Dichotomy #1

Metformin in Diabetes and COVID-19: Boon or Bane?

Metformin is one of those drugs that is older than dirt and still quite useful. It has helpful effects in obesity. It’s a mainstay of drug therapy for type 2 diabetes. But metformin presents a bit of a puzzle in patients with diabetes who become infected with COVID-19. Some signs point to a benefit for patients who have been taking metformin before they get COVID-19. Other observations point to a potential for harm if the disease becomes severe.

All of this is from observational studies, so the answers are still murky. It’s a classic tale of how difficult it can be to weigh risks and benefits.

A Survival Benefit

Carolyn Bramante et al recently published a large observational study of metformin use and mortality in COVID-19 patients. They examined medical claims records for 6,256 patients in the United Health Group database. These were patients who had type 2 diabetes and were admitted to the hospital for COVID-19. They found an approximate 22 percent reduction in mortality risk with prior use of metformin – but only in women. For men, it appeared to make no difference.

Of course, this is an observational study. So we need prospective research to confirm if there really is a benefit. Bramante and her colleagues are ready to start enrolling patients in such a study.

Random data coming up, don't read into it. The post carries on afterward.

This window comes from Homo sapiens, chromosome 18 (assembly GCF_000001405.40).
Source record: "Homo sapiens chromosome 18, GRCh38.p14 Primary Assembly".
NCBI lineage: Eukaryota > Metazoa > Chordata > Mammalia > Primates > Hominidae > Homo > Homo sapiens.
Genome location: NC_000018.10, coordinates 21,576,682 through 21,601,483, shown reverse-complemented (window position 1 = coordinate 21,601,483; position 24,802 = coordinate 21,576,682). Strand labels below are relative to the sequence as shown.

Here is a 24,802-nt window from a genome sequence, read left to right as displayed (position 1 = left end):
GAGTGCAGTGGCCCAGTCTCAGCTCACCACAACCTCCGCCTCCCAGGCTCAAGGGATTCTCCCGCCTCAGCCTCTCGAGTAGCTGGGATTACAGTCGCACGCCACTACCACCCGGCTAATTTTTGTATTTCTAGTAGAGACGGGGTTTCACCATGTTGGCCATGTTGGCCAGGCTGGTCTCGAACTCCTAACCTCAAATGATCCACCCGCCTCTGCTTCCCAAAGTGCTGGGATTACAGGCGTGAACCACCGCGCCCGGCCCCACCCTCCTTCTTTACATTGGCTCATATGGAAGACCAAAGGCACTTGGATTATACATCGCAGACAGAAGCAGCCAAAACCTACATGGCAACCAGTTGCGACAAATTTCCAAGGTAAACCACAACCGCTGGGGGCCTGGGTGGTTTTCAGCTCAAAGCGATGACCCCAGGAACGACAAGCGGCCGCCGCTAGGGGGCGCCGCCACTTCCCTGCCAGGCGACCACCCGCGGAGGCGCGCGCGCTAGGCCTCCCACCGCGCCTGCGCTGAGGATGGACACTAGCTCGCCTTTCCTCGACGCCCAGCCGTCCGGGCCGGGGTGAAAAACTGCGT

Problems in the Hospital

On the risk side of the equation, however, there’s good data to suggest that metformin use can be a problem after a patient is hospitalized with severe COVID-19. In Cell Metabolism, Cheng et al published a study that documents an association between metformin use and acidosis for this group of patients. Their cohort included 2.563 patients with type 2 diabetes who were hospitalized for COVID-19.

They found that the risk of acidosis more than doubled for these patients  if they had been taking metformin. This can be a serious problem for patients with diabetes. But in this analysis, metformin use did not have an adverse effect on mortality. In fact, they found metformin associated with less heart failure and inflammation.

Cautious Advice and Further Studies

In the face of all this, the consensus is for caution. One set of guidelines recommends discontinuing metformin if a patient develops severe symptoms of COVID-19. Meanwhile, we have speculation that metformin might be a cheap and effective treatment for patients with both COVID and type 2 diabetes.

All of this is interesting and metformin is certainly useful in the right situation. For example, it’s clearly helpful for glycemic control and that’s important for good outcomes with COVD-19. But this is not the first and it won’t be the last time people make wonder drug claims about metformin. So we advise caution. Having inexpensive options for treating a serious disease is great – only if they work safely.

We still have much to learn.

Click here for the Bramante study and here for the Cheng study. For further perspective, this commentary is quite helpful.

Dichotomy #1, photograph © Brett Jordan / flickr

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December 19, 2020